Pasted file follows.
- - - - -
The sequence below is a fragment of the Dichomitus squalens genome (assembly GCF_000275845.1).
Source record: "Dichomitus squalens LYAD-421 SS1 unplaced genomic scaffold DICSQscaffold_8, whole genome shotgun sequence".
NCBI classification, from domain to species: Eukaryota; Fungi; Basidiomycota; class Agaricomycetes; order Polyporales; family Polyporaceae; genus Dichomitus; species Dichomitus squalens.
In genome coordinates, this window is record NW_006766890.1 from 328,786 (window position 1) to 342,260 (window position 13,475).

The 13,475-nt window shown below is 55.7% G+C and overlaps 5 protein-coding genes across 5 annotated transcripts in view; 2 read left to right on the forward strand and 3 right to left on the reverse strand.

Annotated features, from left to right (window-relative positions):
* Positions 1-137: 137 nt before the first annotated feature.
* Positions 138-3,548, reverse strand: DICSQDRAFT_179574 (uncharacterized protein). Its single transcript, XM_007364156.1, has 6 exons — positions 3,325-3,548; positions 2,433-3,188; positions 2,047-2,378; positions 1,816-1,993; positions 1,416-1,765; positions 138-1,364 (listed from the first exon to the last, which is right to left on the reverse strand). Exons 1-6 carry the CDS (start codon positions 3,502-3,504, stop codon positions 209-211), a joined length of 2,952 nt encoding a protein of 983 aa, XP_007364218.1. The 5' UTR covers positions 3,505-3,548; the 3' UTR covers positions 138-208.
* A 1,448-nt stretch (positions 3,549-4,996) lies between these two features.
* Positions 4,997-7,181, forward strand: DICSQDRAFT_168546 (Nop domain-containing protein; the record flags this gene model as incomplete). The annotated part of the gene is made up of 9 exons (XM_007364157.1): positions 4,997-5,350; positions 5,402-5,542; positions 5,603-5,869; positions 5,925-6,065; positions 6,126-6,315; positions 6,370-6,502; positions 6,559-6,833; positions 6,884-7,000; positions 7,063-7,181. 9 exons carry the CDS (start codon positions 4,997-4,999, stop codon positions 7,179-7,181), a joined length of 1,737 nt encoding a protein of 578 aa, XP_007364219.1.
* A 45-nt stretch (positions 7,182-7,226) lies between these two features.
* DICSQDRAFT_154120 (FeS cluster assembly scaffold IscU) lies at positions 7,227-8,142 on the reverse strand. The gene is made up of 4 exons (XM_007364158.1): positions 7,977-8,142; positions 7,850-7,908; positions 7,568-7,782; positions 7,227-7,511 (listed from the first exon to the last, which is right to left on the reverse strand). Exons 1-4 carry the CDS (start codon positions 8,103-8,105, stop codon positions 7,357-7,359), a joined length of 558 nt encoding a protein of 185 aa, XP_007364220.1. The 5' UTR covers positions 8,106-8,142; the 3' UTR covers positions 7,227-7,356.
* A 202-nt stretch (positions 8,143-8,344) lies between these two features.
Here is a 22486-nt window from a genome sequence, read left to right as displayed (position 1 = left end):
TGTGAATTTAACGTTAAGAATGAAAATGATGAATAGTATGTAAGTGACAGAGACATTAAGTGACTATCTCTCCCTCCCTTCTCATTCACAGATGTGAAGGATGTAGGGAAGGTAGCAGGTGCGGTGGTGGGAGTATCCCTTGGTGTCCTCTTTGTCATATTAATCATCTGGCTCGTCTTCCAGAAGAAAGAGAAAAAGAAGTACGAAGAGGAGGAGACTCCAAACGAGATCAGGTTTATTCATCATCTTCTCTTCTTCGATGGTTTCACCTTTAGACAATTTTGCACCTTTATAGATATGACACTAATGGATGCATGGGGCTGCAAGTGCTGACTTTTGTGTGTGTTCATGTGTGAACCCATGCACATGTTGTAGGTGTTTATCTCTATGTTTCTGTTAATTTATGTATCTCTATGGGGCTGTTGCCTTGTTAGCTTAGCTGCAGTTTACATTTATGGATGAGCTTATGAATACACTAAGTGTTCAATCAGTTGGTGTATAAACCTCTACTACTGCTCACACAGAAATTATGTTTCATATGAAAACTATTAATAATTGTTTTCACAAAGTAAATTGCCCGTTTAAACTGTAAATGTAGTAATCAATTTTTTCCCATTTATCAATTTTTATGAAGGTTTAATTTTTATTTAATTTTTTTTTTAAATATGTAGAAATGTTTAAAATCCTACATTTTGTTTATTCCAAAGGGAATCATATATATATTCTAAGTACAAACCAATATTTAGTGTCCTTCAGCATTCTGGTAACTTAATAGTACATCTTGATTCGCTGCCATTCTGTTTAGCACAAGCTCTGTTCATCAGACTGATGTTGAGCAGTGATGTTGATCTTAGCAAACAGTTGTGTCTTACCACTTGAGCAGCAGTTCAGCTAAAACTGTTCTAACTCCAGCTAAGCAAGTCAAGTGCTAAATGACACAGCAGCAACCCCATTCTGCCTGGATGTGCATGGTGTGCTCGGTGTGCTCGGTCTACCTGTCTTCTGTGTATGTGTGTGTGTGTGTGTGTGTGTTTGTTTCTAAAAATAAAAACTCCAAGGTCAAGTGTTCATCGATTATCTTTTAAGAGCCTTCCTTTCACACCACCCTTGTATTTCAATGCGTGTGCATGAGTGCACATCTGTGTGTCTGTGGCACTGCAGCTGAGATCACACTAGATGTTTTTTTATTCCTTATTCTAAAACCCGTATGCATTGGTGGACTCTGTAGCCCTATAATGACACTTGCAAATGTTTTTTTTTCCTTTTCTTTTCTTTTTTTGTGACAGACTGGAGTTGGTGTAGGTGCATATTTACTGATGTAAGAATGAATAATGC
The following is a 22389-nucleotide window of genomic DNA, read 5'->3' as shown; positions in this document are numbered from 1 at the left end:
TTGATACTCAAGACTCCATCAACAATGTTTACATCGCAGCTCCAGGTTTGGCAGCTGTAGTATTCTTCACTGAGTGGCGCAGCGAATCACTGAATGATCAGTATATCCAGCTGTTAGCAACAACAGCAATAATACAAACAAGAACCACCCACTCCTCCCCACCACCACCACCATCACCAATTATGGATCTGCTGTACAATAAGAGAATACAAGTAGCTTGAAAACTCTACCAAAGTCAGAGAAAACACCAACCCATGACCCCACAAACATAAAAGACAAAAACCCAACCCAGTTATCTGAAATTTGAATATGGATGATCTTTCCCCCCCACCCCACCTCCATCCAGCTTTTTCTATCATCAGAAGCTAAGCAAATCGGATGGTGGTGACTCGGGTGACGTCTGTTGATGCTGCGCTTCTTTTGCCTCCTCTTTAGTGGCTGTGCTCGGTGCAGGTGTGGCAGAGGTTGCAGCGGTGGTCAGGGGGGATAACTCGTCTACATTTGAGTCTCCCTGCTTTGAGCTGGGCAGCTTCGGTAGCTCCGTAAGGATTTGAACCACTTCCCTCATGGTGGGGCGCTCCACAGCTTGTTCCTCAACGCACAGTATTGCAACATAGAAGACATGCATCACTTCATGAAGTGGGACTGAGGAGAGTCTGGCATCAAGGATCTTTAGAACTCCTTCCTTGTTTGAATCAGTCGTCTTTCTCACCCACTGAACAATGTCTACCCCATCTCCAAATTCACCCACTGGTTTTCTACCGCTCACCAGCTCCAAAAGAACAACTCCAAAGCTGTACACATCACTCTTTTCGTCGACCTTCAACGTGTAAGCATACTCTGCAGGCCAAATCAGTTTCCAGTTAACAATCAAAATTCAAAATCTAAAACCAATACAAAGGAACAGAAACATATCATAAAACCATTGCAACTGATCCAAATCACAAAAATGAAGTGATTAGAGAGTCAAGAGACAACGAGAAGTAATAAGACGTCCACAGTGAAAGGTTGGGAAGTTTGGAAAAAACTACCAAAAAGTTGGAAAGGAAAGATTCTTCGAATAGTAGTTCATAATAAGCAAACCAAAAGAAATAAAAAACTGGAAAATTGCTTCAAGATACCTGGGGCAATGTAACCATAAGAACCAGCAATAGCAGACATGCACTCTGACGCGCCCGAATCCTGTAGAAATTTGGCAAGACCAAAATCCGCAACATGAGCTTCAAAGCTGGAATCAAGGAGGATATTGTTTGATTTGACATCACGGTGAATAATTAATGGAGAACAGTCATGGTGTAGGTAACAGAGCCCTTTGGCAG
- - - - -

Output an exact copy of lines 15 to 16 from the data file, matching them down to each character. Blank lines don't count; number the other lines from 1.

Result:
TGTGAATTTAACGTTAAGAATGAAAATGATGAATAGTATGTAAGTGACAGAGACATTAAGTGACTATCTCTCCCTCCCTTCTCATTCACAGATGTGAAGGATGTAGGGAAGGTAGCAGGTGCGGTGGTGGGAGTATCCCTTGGTGTCCTCTTTGTCATATTAATCATCTGGCTCGTCTTCCAGAAGAAAGAGAAAAAGAAGTACGAAGAGGAGGAGACTCCAAACGAGATCAGGTTTATTCATCATCTTCTCTTCTTCGATGGTTTCACCTTTAGACAATTTTGCACCTTTATAGATATGACACTAATGGATGCATGGGGCTGCAAGTGCTGACTTTTGTGTGTGTTCATGTGTGAACCCATGCACATGTTGTAGGTGTTTATCTCTATGTTTCTGTTAATTTATGTATCTCTATGGGGCTGTTGCCTTGTTAGCTTAGCTGCAGTTTACATTTATGGATGAGCTTATGAATACACTAAGTGTTCAATCAGTTGGTGTATAAACCTCTACTACTGCTCACACAGAAATTATGTTTCATATGAAAACTATTAATAATTGTTTTCACAAAGTAAATTGCCCGTTTAAACTGTAAATGTAGTAATCAATTTTTTCCCATTTATCAATTTTTATGAAGGTTTAATTTTTATTTAATTTTTTTTTTAAATATGTAGAAATGTTTAAAATCCTACATTTTGTTTATTCCAAAGGGAATCATATATATATTCTAAGTACAAACCAATATTTAGTGTCCTTCAGCATTCTGGTAACTTAATAGTACATCTTGATTCGCTGCCATTCTGTTTAGCACAAGCTCTGTTCATCAGACTGATGTTGAGCAGTGATGTTGATCTTAGCAAACAGTTGTGTCTTACCACTTGAGCAGCAGTTCAGCTAAAACTGTTCTAACTCCAGCTAAGCAAGTCAAGTGCTAAATGACACAGCAGCAACCCCATTCTGCCTGGATGTGCATGGTGTGCTCGGTGTGCTCGGTCTACCTGTCTTCTGTGTATGTGTGTGTGTGTGTGTGTGTGTTTGTTTCTAAAAATAAAAACTCCAAGGTCAAGTGTTCATCGATTATCTTTTAAGAGCCTTCCTTTCACACCACCCTTGTATTTCAATGCGTGTGCATGAGTGCACATCTGTGTGTCTGTGGCACTGCAGCTGAGATCACACTAGATGTTTTTTTATTCCTTATTCTAAAACCCGTATGCATTGGTGGACTCTGTAGCCCTATAATGACACTTGCAAATGTTTTTTTTTCCTTTTCTTTTCTTTTTTTGTGACAGACTGGAGTTGGTGTAGGTGCATATTTACTGATGTAAGAATGAATAATGC
The following is a 22389-nucleotide window of genomic DNA, read 5'->3' as shown; positions in this document are numbered from 1 at the left end: